Kenya Moves to Increase the Ksh 10mn Threshold for Foreign Investors

The law set a minimum of 100,000 US dollars (approximately 10 million Kenyan shillings) for the certificate, a figure the CS claims is too low given the size of the Kenyan economy.

Kenya Senate Building

Kenya has moved to increase the 10 million shillings minimum threshold required for foreign investors to obtain a trading certificate qualifying them for incentives such as tax rebates and investment deductions.

According to Dr Fred Matiang’i, the Interior Cabinet Secretary, the ministry will be seeking approval from parliament regarding the amendment of the Kenya Investment Promotion Act including raising the minimum threshold.

The law set a minimum of 100,000 US dollars (approximately 10 million Kenyan shillings) for the certificate, a figure the CS claims is too low given the size of the Kenyan economy.

“For a country our size and the economy of our size, we now need to be a bit more careful when we look at these kinds of things (rules for foreign investors) in future because we have learned the bitter way from some of these things,” the minister said on Friday partly in response to the committee’s investigation of the Turkish national Harun Aydin, for suspected involvement in money laundering despite venturing into the country as an investor in solar energy.

For its part, the Kenya Investment Authority (KenIvest) has proposed a flexible minimum foreign investment threshold depending on the capital requirement of different sectors. It based the proposal on feedback from stakeholders during engagements that saw the crafting of Kenya’s first investment policy in November 2019.

“The stakeholders wanted the minimum threshold to be tripled to USD 300,000 for capital intensive sectors including construction, energy, manufacturing, oil, and gas,” said Moses Ikiara, the investment promotion agency’s director-general.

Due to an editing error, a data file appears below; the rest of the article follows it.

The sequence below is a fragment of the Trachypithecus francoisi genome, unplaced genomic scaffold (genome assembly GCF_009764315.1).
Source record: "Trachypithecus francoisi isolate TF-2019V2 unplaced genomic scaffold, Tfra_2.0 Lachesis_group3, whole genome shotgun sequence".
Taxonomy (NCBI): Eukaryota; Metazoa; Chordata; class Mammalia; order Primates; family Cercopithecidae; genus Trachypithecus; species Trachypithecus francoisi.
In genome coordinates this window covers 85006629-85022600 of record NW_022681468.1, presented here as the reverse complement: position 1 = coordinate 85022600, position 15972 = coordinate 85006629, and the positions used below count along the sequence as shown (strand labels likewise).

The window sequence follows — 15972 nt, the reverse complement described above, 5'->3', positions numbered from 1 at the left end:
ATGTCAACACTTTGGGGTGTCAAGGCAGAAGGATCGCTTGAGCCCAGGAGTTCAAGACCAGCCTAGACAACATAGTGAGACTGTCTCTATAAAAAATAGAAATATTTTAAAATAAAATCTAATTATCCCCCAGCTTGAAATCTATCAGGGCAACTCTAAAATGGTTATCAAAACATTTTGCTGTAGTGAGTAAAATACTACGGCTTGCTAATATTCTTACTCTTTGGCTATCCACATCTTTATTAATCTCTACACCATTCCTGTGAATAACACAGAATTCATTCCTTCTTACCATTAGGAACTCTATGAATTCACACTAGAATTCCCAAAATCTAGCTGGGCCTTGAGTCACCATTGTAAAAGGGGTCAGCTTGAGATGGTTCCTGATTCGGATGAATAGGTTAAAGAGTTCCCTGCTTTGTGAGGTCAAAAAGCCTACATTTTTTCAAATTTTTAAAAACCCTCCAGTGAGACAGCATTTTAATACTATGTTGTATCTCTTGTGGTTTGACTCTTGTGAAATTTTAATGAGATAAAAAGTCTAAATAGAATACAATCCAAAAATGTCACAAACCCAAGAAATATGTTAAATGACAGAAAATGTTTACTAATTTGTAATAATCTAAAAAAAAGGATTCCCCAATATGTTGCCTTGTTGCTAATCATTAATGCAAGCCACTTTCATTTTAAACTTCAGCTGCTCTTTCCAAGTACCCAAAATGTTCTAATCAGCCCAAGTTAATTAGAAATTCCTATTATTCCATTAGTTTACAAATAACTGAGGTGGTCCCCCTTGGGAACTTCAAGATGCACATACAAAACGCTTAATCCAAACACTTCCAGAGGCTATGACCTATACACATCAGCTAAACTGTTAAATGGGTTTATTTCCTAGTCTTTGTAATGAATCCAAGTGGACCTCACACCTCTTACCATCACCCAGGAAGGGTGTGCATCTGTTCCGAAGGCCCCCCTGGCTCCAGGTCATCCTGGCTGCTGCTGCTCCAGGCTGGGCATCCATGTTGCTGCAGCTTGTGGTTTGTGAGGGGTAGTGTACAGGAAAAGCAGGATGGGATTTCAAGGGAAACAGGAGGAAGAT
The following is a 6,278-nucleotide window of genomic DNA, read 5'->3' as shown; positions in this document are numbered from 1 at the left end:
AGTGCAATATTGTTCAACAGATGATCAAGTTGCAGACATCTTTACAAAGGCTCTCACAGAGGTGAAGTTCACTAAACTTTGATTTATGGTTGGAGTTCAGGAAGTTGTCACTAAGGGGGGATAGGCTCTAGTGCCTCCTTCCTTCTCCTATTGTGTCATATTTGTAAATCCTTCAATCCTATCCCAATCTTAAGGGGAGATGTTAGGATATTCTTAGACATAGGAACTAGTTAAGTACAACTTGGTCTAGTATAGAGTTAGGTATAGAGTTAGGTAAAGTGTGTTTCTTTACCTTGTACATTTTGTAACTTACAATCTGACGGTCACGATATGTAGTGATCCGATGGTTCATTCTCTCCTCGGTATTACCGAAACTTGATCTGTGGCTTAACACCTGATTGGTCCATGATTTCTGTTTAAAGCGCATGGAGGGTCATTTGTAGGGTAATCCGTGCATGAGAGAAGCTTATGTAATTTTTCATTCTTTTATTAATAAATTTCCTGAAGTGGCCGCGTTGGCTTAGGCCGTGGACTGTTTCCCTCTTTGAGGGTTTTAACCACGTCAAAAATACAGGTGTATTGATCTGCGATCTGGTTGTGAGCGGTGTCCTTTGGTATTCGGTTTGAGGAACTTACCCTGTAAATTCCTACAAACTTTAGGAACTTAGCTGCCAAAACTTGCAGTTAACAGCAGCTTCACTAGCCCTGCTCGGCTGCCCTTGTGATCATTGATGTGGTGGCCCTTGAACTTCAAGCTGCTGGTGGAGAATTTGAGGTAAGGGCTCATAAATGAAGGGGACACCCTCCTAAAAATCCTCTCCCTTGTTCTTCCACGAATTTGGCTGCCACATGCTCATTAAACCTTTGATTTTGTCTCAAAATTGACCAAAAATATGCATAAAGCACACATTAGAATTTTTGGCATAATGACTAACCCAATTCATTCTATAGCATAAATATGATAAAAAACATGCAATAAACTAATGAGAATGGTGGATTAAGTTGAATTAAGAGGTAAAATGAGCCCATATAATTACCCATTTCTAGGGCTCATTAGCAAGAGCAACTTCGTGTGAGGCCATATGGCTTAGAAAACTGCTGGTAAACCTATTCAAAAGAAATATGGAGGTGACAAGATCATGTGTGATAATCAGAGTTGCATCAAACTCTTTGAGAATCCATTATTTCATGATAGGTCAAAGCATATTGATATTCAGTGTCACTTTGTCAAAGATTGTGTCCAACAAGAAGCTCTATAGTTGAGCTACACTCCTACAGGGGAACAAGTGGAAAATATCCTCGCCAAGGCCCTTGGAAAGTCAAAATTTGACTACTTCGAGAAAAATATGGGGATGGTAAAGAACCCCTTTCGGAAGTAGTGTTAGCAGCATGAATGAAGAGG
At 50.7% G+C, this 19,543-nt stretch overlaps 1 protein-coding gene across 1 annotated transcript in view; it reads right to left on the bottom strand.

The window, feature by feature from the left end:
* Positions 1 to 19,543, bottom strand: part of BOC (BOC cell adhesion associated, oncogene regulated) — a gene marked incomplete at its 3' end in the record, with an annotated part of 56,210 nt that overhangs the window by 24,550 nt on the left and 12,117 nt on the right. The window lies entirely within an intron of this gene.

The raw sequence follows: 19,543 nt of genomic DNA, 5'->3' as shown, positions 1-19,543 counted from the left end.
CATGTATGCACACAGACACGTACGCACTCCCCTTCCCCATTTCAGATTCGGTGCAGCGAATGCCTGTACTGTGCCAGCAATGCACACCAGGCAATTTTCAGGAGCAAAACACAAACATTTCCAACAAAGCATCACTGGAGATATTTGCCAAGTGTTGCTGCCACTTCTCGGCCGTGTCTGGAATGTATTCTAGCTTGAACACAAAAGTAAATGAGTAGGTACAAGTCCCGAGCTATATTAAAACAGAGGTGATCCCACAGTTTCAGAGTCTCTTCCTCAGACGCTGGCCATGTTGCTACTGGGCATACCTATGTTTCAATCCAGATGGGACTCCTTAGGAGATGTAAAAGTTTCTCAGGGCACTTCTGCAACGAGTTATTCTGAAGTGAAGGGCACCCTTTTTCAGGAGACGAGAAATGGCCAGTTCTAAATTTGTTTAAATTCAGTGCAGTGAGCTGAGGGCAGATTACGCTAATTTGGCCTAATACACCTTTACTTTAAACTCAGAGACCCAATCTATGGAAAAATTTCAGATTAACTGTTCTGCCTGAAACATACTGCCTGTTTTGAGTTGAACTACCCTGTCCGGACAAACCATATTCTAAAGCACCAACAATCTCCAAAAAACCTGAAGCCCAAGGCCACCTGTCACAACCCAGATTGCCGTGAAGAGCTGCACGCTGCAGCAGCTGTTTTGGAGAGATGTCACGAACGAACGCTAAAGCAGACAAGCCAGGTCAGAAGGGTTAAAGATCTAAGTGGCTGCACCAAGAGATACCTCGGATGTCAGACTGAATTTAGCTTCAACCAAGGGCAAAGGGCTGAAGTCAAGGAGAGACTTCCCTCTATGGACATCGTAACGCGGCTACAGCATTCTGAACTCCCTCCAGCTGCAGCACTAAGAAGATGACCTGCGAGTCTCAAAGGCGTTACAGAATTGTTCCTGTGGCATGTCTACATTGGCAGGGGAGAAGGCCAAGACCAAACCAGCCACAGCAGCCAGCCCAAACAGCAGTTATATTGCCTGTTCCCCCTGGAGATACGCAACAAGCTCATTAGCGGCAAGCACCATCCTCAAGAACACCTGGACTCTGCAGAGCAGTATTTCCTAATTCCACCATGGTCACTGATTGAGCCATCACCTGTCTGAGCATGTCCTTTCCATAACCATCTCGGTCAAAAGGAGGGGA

He noted, however, that other stakeholders felt that the threshold should be lowered for sectors such as ICT whose ventures may not require as much capital.

Speaking back in April to Business Daily, Dr. Ikiara said that there were too many people who thought 100,000 dollars is high and said they wouldn’t have needed that minimum capital if innovations such as M-PESA were involved.

“There are certain kinds of companies where you need more human and knowledge than capital,” he added.

The proposed amendments also seek to allow innovative investments that are not capital-intensive not to be locked out and to ring-fence local investors.

Certain members of the National Security Committee such as the Kesses Member of Parliament, Mishra Swarup, insisted that the threshold be increased ten-fold to protect small traders.

“What’s Sh10 million for investment. It should be a minimum of 100 million or 200 million shillings. These investors (foreign) are blocking the progress of our citizens,” Dr Mishra said.

“As soon as we amend the law and they give us a higher threshold, we will implement the threshold they give us. So, maybe as Parliament, it is now an opportunity that you have to implement what Hon Mishra says,” Dr Matiang’i told the parliamentary committee sitting in Mombasa.

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IK is a Masinde Muliro University graduate. His interests are in news and analysis on women's rights, politics, technology, law, and global affairs.

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